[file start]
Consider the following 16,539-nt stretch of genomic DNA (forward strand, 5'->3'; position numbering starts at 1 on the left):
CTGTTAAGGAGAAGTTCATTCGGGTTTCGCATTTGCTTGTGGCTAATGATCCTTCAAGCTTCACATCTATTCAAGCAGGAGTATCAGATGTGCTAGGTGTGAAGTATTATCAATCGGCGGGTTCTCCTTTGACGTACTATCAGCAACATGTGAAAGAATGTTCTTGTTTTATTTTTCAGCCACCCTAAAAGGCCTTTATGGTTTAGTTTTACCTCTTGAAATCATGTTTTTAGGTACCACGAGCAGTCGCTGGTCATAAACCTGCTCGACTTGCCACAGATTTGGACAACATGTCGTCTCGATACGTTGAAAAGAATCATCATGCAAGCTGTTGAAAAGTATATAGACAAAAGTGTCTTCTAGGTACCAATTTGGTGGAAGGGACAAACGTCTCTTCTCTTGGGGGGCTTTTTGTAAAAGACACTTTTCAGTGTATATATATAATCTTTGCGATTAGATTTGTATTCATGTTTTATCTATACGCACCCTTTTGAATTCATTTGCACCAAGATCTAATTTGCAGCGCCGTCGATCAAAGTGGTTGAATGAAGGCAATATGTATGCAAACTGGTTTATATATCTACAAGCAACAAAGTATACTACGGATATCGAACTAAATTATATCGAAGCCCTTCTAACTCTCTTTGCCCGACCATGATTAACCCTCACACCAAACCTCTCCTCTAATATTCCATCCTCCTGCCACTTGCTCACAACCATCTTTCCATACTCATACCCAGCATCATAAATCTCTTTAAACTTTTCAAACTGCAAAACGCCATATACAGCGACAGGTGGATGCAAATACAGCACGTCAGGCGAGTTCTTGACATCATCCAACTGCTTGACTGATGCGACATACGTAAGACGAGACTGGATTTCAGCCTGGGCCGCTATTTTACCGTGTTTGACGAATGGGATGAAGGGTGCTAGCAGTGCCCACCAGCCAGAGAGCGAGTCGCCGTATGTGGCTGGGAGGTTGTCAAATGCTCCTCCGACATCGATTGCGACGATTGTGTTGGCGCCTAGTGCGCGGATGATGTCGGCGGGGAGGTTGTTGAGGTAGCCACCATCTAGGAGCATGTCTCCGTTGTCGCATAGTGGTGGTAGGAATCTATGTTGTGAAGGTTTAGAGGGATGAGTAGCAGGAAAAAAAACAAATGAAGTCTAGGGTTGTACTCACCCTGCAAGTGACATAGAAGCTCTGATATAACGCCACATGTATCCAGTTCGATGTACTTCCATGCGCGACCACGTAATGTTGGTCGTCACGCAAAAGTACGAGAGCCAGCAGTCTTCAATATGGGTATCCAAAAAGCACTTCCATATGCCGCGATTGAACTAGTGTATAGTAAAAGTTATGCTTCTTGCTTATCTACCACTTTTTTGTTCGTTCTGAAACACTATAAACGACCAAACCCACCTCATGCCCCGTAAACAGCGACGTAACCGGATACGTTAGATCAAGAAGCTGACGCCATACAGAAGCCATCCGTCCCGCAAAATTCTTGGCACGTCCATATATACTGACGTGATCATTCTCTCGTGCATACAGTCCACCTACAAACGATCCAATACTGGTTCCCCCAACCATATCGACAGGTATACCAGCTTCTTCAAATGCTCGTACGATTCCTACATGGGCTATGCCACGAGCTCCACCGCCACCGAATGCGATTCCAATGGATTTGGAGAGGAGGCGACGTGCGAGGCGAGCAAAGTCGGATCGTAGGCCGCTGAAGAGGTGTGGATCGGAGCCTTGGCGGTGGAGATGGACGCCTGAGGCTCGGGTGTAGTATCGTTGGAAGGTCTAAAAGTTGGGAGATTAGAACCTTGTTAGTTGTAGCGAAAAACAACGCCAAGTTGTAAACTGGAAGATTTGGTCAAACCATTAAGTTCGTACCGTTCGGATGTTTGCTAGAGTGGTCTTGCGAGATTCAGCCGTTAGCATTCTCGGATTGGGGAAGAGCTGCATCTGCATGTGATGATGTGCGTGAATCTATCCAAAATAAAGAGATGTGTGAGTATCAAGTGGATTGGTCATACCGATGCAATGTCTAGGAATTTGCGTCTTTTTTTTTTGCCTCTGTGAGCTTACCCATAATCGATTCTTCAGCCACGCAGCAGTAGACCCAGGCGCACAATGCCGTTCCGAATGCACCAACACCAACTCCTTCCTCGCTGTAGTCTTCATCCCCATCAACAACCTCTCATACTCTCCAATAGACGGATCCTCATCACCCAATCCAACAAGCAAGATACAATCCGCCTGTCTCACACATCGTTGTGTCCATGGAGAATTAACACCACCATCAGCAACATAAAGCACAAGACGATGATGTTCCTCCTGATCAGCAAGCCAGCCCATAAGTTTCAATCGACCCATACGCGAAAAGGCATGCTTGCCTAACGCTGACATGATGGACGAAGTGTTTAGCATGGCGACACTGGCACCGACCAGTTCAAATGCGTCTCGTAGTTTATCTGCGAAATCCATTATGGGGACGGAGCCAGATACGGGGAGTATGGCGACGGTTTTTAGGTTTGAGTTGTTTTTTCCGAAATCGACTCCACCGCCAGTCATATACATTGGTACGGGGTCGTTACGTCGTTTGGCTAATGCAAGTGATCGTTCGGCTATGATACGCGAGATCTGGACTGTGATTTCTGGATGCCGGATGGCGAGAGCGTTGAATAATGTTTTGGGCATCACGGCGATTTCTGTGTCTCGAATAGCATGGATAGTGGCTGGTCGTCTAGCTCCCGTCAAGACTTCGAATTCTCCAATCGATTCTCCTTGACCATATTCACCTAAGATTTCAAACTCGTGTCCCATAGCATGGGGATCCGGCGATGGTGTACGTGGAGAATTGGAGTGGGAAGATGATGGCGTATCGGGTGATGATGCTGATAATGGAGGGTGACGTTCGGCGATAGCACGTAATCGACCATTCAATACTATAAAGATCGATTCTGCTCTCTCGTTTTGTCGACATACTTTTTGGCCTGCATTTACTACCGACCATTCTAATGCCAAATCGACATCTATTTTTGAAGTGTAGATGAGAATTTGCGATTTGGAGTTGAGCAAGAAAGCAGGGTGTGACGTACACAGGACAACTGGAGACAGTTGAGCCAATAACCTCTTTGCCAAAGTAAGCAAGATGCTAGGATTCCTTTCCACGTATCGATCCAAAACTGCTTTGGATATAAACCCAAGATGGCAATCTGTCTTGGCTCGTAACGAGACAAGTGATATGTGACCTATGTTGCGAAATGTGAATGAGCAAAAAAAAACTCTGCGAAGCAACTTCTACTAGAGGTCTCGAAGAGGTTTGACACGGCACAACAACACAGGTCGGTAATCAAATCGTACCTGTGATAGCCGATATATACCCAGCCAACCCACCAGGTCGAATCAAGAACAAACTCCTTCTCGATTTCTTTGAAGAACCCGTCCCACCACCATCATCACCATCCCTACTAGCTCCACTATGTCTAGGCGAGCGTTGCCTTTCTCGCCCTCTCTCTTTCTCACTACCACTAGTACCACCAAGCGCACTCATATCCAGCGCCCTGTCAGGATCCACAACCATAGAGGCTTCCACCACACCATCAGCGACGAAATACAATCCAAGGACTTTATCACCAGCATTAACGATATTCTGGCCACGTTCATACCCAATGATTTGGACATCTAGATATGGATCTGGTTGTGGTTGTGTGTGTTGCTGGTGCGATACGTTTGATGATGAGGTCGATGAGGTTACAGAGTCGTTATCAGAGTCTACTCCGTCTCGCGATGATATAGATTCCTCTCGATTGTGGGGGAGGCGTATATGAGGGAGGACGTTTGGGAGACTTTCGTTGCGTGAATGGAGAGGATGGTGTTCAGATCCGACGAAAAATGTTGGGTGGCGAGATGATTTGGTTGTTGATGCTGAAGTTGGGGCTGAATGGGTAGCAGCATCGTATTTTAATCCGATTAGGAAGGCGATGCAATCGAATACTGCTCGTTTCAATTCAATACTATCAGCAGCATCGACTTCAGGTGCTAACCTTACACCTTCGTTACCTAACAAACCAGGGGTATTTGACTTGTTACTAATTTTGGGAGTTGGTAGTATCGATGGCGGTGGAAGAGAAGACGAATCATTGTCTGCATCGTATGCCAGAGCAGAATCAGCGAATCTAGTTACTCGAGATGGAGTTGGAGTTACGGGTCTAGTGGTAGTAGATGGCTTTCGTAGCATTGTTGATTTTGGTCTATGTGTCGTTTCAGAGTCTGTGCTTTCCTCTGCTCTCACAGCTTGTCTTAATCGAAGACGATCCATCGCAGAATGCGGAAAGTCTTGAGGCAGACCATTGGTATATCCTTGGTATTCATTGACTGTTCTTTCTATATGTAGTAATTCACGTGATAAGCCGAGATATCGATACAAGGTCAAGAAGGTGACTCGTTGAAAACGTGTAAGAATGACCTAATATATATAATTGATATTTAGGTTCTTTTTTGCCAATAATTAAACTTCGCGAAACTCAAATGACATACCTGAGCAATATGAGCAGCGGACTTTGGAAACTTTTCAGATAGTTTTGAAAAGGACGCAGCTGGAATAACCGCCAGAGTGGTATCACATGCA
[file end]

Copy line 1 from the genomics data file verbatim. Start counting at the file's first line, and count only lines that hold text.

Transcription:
Consider the following 16,539-nt stretch of genomic DNA (forward strand, 5'->3'; position numbering starts at 1 on the left):